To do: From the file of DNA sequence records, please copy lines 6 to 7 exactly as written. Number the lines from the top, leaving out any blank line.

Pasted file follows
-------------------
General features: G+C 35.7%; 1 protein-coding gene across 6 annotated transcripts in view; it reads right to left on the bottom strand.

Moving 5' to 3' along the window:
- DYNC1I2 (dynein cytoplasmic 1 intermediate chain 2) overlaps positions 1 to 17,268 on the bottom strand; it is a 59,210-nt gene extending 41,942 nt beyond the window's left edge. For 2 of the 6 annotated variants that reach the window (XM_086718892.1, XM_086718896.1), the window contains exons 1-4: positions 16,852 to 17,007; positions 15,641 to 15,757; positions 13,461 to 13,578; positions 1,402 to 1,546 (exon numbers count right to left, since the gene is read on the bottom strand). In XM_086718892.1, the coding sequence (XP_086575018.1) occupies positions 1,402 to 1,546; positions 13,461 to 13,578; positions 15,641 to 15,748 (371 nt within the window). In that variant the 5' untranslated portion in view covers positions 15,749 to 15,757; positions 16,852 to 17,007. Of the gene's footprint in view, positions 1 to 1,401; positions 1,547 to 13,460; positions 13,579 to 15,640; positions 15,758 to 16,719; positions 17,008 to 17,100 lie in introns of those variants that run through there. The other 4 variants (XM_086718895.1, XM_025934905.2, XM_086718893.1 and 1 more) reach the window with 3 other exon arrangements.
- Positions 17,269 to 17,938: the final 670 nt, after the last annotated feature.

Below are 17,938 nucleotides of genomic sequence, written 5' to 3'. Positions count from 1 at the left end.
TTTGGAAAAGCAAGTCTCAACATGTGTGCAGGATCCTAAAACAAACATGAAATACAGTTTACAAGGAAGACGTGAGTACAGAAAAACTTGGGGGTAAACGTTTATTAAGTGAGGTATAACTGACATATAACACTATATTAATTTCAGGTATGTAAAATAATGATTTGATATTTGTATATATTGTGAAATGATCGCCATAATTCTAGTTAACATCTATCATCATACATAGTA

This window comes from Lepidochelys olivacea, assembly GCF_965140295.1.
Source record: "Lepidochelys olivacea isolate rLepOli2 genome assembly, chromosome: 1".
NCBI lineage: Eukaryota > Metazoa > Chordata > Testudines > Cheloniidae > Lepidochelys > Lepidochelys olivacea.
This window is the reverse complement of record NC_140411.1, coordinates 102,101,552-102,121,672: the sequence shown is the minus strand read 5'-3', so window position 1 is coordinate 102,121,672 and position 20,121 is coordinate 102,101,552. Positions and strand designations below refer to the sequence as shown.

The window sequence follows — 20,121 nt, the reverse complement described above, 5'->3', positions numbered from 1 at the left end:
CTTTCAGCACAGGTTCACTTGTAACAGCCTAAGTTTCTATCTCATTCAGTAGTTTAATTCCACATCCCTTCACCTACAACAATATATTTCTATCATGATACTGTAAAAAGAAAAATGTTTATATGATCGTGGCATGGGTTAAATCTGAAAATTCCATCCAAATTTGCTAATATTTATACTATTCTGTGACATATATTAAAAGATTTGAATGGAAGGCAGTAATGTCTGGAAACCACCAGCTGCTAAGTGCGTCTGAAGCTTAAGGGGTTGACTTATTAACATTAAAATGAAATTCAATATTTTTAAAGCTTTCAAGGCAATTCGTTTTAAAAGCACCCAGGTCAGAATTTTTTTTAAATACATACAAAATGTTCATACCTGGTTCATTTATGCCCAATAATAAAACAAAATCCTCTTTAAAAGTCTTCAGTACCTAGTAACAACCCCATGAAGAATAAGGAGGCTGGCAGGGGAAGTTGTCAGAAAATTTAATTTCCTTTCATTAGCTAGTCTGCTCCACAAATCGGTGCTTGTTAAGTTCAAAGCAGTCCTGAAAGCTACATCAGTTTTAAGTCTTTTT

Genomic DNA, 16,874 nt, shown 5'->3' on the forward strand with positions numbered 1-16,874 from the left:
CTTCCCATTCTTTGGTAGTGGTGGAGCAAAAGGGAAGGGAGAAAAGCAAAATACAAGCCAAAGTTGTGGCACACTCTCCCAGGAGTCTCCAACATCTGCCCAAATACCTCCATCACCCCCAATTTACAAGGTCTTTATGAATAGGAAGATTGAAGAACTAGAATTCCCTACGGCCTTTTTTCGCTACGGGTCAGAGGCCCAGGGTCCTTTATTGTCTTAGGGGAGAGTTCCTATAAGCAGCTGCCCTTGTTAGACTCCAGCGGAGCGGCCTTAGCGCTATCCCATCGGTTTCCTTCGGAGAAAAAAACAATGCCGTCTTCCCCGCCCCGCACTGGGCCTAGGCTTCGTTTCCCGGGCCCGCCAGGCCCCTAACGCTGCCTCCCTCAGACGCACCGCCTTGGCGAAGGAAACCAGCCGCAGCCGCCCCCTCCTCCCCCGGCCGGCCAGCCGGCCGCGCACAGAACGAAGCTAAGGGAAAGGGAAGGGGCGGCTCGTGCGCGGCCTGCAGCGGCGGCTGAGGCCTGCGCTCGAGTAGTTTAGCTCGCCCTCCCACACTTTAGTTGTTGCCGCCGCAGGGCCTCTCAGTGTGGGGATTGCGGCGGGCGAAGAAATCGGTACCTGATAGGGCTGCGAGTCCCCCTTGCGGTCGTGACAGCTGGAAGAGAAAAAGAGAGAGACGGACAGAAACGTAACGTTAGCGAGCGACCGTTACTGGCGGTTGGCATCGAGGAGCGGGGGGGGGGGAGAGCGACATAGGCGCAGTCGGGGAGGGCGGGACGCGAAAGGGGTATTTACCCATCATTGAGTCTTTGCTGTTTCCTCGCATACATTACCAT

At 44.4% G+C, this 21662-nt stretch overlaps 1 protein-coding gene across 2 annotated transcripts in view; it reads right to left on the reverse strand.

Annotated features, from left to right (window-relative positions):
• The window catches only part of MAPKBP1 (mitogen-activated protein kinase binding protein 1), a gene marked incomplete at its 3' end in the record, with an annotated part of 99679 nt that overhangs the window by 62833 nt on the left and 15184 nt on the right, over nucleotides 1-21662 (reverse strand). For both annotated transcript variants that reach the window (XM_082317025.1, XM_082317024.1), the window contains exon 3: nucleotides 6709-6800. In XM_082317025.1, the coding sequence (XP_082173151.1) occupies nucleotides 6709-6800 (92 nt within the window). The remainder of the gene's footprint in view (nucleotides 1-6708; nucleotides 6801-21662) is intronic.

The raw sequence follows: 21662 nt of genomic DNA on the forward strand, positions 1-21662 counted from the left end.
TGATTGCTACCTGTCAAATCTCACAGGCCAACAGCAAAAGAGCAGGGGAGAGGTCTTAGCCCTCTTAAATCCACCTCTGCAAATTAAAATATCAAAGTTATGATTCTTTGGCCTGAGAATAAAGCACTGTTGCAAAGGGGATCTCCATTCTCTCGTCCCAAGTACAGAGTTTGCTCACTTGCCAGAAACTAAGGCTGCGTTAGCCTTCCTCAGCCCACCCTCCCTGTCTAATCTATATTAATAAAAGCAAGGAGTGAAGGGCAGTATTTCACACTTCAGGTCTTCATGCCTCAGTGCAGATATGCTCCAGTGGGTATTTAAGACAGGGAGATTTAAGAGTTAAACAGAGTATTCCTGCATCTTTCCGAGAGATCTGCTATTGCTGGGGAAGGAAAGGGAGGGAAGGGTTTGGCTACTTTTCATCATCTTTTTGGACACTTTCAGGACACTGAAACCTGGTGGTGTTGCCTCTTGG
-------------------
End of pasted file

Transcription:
TTTGGAAAAGCAAGTCTCAACATGTGTGCAGGATCCTAAAACAAACATGAAATACAGTTTACAAGGAAGACGTGAGTACAGAAAAACTTGGGGGTAAACGTTTATTAAGTGAGGTATAACTGACATATAACACTATATTAATTTCAGGTATGTAAAATAATGATTTGATATTTGTATATATTGTGAAATGATCGCCATAATTCTAGTTAACATCTATCATCATACATAGTA

This window comes from Lepidochelys olivacea, assembly GCF_965140295.1.